Spoiler Alert: This post contains references to former First Lady Michelle Obama's debut book "Becoming." While I was still a mere seventy five pages in when this post was written, the unfolding of this book has been a major source of inspiration in fighting for my own voice to be heard. Thank you Michelle.
I was diagnosed with Multiple Sclerosis at, what I felt was, the height of my academic career. I was attending Washington University in St. Louis (WashU) with my eyes set on becoming a doctor in the future. Barely surviving the academic rigor and social shock of my first year at the University, I entered my second year with more caution, but also greater certainty that I would survive. My social network was tight and I was finally "learning how to learn" as my four-year academic advisor and long-term mentor, Dr. Harvey Fields, would repeat during many difficult Chemistry tutoring sessions. WashU might have won Round 1 but I escaped with enough energy to maneuver smarter and punch harder in Round 2.
During the first semester of my Sophomore year, I received more A's than not and was actually connecting the subject matter between my classes. From Biology 2970 to Black Feminist Theory, I felt myself growing stronger in my abilities to connect the dots and work through unfamiliar concepts. I was transitioning from being a "high achiever," whose main concern was getting the best grades, to a lifelong learner actively participating and contributing to the curious world around her.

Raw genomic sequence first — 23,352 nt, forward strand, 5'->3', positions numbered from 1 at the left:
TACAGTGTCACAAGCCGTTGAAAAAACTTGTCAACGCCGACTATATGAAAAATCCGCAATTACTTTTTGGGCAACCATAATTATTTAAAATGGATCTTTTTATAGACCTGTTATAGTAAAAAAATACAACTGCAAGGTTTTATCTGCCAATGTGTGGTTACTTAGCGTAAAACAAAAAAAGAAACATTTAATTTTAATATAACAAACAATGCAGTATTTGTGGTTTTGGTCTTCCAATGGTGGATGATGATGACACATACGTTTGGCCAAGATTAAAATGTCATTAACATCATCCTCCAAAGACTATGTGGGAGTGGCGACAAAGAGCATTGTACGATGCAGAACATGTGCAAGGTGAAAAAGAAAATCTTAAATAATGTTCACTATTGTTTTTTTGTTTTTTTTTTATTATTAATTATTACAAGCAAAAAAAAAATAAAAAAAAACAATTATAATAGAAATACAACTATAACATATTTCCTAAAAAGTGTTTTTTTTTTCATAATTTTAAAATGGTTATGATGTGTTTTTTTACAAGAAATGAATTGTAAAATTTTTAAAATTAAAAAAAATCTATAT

Then my brain hiccuped.
On the first day of finals for the academic year, I woke up to an unmoving left arm and hand. My roommates and I were perplexed but assumed my limb was "asleep" after possibly laying a fourth of my body weight on it all night. However, as minutes turned into hours and then into half the day, I suspected something might be going on. A few steps out the residence hall door, ready to take my Statistics final, I decided to stop by the Student Health Center for a second opinion.
The health professionals guided me through the usual motions: weighing me, taking my blood pressure and heart rate, and asking the reason for my visit. After describing my symptoms and showing my body's unwillingness to respond to my brain's command to move, the tests changed. I was asked to hold out both arms in front of me and close my eyes, to walk in a straight line, to follow a finger from left to right and up to down.
The doctor disappeared to another room leaving me alone for minutes that felt like dinosaur years.
A nurse finally returned to ask if I would like to call a parent to receive the news along with me. The tears started rolling before I could even dial my Mom's number on the phone provided by the nurse. On speaker phone my Mom's worried voice repeated "Hello" as the nurse m delivered the news that I would be transferred to Barnes Jewish Hospital for further evaluation, with a 99.9% chance of overnight stay.
Days passed with my family and friends alongside me in the cushy hospital bed, with various tests being performed at all hours of the day and night, but with minimal sight of diagnosis. Until finally one day my care team came by my room during their morning rounds to deliver the news that I had been diagnosed with Multiple Sclerosis (MS). Few words can express the remainder of my stay at the hospital nor the healing process that occurred after my release, but in that moment the room seemed to go mute as I processed the gravity of my situation.
My next two years at WashU felt like the heaviest climb up a mountain with a dimmer horizon, but I graduated. I walked out with a B.A. from a prestigious University with friends and experiences that would continue to shape my trajectory in life.